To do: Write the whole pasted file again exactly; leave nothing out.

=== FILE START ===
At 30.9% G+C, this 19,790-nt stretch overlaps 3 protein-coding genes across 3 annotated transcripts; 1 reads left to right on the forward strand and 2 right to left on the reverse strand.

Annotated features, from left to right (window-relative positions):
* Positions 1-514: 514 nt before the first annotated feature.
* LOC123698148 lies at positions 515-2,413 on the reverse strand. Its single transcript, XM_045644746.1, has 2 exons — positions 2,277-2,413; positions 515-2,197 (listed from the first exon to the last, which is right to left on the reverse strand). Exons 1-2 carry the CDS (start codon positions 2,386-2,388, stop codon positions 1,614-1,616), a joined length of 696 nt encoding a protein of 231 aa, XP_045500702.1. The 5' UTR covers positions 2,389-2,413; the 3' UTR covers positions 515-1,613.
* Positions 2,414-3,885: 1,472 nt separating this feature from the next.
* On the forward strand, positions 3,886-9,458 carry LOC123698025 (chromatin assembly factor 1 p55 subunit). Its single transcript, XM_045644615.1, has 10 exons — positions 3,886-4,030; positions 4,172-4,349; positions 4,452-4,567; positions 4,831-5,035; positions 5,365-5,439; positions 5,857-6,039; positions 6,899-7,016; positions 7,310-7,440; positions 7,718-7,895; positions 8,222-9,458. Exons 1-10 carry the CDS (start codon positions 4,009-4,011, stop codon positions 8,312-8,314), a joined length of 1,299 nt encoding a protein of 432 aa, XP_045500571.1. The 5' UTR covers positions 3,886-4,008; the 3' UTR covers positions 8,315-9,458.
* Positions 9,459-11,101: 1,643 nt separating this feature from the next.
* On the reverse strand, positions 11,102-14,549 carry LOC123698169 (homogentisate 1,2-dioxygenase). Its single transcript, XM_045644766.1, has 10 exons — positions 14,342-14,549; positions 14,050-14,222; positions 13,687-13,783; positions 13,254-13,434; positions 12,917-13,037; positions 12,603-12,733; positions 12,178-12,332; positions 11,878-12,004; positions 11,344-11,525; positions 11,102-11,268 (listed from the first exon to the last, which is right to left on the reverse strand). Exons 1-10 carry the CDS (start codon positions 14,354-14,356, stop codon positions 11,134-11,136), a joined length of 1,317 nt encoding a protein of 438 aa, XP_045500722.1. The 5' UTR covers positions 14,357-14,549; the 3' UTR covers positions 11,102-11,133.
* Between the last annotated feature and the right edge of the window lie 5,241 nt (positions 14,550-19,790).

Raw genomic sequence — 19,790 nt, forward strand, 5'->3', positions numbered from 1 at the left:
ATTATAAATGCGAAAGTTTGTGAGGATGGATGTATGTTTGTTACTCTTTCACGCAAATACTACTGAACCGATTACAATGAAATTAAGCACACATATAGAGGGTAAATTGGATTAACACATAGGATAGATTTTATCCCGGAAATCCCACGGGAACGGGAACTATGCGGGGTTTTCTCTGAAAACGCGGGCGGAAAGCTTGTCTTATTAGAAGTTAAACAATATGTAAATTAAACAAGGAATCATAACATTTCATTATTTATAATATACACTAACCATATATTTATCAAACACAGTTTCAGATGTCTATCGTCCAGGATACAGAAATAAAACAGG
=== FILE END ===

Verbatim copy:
At 30.9% G+C, this 19,790-nt stretch overlaps 3 protein-coding genes across 3 annotated transcripts; 1 reads left to right on the forward strand and 2 right to left on the reverse strand.

Annotated features, from left to right (window-relative positions):
* Positions 1-514: 514 nt before the first annotated feature.
* LOC123698148 lies at positions 515-2,413 on the reverse strand. Its single transcript, XM_045644746.1, has 2 exons — positions 2,277-2,413; positions 515-2,197 (listed from the first exon to the last, which is right to left on the reverse strand). Exons 1-2 carry the CDS (start codon positions 2,386-2,388, stop codon positions 1,614-1,616), a joined length of 696 nt encoding a protein of 231 aa, XP_045500702.1. The 5' UTR covers positions 2,389-2,413; the 3' UTR covers positions 515-1,613.
* Positions 2,414-3,885: 1,472 nt separating this feature from the next.
* On the forward strand, positions 3,886-9,458 carry LOC123698025 (chromatin assembly factor 1 p55 subunit). Its single transcript, XM_045644615.1, has 10 exons — positions 3,886-4,030; positions 4,172-4,349; positions 4,452-4,567; positions 4,831-5,035; positions 5,365-5,439; positions 5,857-6,039; positions 6,899-7,016; positions 7,310-7,440; positions 7,718-7,895; positions 8,222-9,458. Exons 1-10 carry the CDS (start codon positions 4,009-4,011, stop codon positions 8,312-8,314), a joined length of 1,299 nt encoding a protein of 432 aa, XP_045500571.1. The 5' UTR covers positions 3,886-4,008; the 3' UTR covers positions 8,315-9,458.
* Positions 9,459-11,101: 1,643 nt separating this feature from the next.
* On the reverse strand, positions 11,102-14,549 carry LOC123698169 (homogentisate 1,2-dioxygenase). Its single transcript, XM_045644766.1, has 10 exons — positions 14,342-14,549; positions 14,050-14,222; positions 13,687-13,783; positions 13,254-13,434; positions 12,917-13,037; positions 12,603-12,733; positions 12,178-12,332; positions 11,878-12,004; positions 11,344-11,525; positions 11,102-11,268 (listed from the first exon to the last, which is right to left on the reverse strand). Exons 1-10 carry the CDS (start codon positions 14,354-14,356, stop codon positions 11,134-11,136), a joined length of 1,317 nt encoding a protein of 438 aa, XP_045500722.1. The 5' UTR covers positions 14,357-14,549; the 3' UTR covers positions 11,102-11,133.
* Between the last annotated feature and the right edge of the window lie 5,241 nt (positions 14,550-19,790).

Raw genomic sequence — 19,790 nt, forward strand, 5'->3', positions numbered from 1 at the left:
ATTATAAATGCGAAAGTTTGTGAGGATGGATGTATGTTTGTTACTCTTTCACGCAAATACTACTGAACCGATTACAATGAAATTAAGCACACATATAGAGGGTAAATTGGATTAACACATAGGATAGATTTTATCCCGGAAATCCCACGGGAACGGGAACTATGCGGGGTTTTCTCTGAAAACGCGGGCGGAAAGCTTGTCTTATTAGAAGTTAAACAATATGTAAATTAAACAAGGAATCATAACATTTCATTATTTATAATATACACTAACCATATATTTATCAAACACAGTTTCAGATGTCTATCGTCCAGGATACAGAAATAAAACAGG